Fallopian tube catheterization

April 20, 2018

Fallopian tube catheterization helps remove the obstruction from a woman’s fallopian tubes. Thus, increases the chances of conception. The fallopian tubes are responsible for transporting the eggs from the ovaries to the uterus. The fertilization of the eggs also occurs in these tubes. This is where the sperm binds with the egg. However, if the tubes are blocked, the fertilization process cannot be carried out. Therefore, an interventional radiologist performs the catheterization to remove the obstruction. To know more about this procedure, visit your nearest Apollo fertility clinic. Our skilled doctors will answer all your queries and provide the perfect solution.

How to get ready for the procedure?

• This procedure is generally scheduled as soon as your period ends to ensure you are not already pregnant.

• Your doctor might ask you to take a few medications, both before and after the procedure. You must consume them on time, without ever missing a dose, as it can lead to infections.

• Your doctor might also ask you to take painkillers before the beginning of the procedure.

• Ask your partner, a friend or a family member to come with you on the day of the procedure. Apart from emotional support, you will need someone to take you back home.

• Make sure you follow the doctor’s instructions to a tee.


Before you begin the treatment, your doctor will walk you through the entire procedure. However, if you have any concerns or questions, make sure you clear them prior to the treatment.

The first step is to take an x-ray. Once you lie down on the x-ray table, an IV line might be inserted into your vein. This helps transfer the anesthesia into your body, aiding relaxation and numbing the pain. A thin metal tube known as the speculum is inserted inside your vagina, to keep it open. Then a thin catheter, which is basically a flexible tube, is pushed into the uterus through the cervix. The specialist will then inject a special x-ray dye through the catheter. This dye flows into the fallopian tubes. This will help the specialist to have a clear image of the blockage in the x-ray. This procedure is known as Hysterosalpingogram (HSG). Then, the catheter is moved near the opening of the blocked fallopian tube. Fluids are injected through the catheter into the tubes to clear the obstructions. The catheter can also contain a wire or balloon-like structure at its end. The specialist might also inflate the balloon or use the wire to clear the blockage.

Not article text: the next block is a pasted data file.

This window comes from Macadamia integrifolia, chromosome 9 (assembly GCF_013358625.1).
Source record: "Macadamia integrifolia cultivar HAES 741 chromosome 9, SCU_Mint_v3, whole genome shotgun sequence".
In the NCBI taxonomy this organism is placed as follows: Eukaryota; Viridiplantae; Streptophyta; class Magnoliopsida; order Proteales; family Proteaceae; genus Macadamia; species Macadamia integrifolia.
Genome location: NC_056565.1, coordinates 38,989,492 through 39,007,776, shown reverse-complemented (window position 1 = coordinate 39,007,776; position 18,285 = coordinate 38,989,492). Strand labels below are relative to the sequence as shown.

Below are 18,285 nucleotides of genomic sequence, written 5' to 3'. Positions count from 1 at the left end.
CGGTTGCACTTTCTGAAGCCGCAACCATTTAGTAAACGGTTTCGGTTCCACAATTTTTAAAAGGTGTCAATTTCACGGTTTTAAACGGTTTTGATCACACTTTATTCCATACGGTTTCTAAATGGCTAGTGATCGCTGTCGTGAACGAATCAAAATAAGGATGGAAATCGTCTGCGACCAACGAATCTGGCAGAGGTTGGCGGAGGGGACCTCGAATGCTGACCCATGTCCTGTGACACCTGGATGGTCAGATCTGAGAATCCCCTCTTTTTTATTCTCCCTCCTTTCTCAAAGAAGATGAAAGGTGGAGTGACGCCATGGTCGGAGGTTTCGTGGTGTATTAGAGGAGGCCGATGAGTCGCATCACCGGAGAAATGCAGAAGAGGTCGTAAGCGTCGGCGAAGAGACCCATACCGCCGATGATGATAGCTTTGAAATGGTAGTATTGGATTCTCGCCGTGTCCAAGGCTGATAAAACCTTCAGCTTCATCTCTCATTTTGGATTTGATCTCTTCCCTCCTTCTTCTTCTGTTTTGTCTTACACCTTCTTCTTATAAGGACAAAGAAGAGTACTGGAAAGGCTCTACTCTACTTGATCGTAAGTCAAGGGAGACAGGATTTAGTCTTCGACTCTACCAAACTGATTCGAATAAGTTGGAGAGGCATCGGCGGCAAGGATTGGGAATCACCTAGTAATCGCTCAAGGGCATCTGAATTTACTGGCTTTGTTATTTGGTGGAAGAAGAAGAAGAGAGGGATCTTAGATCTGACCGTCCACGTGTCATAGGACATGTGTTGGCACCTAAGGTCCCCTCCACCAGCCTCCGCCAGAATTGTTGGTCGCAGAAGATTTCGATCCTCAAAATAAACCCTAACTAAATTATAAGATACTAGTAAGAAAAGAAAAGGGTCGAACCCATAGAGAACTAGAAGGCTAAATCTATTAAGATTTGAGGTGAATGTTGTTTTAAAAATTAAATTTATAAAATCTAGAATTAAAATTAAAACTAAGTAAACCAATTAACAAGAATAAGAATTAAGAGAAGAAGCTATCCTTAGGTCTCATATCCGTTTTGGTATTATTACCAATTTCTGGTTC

• You may experience slight cramps or mild bleeding for 3-5 days.

• It is important to avoid intercourse or putting anything inside the vagina, such as tampons for at least 48 hours. The time frame can also increase, so, it is better to talk to your doctor once.

• Some complications of this procedure include; fever, severe pain or cramps, vaginal bleeding, and heavy vaginal discharge. If any complications arise, you must contact your specialist immediately.

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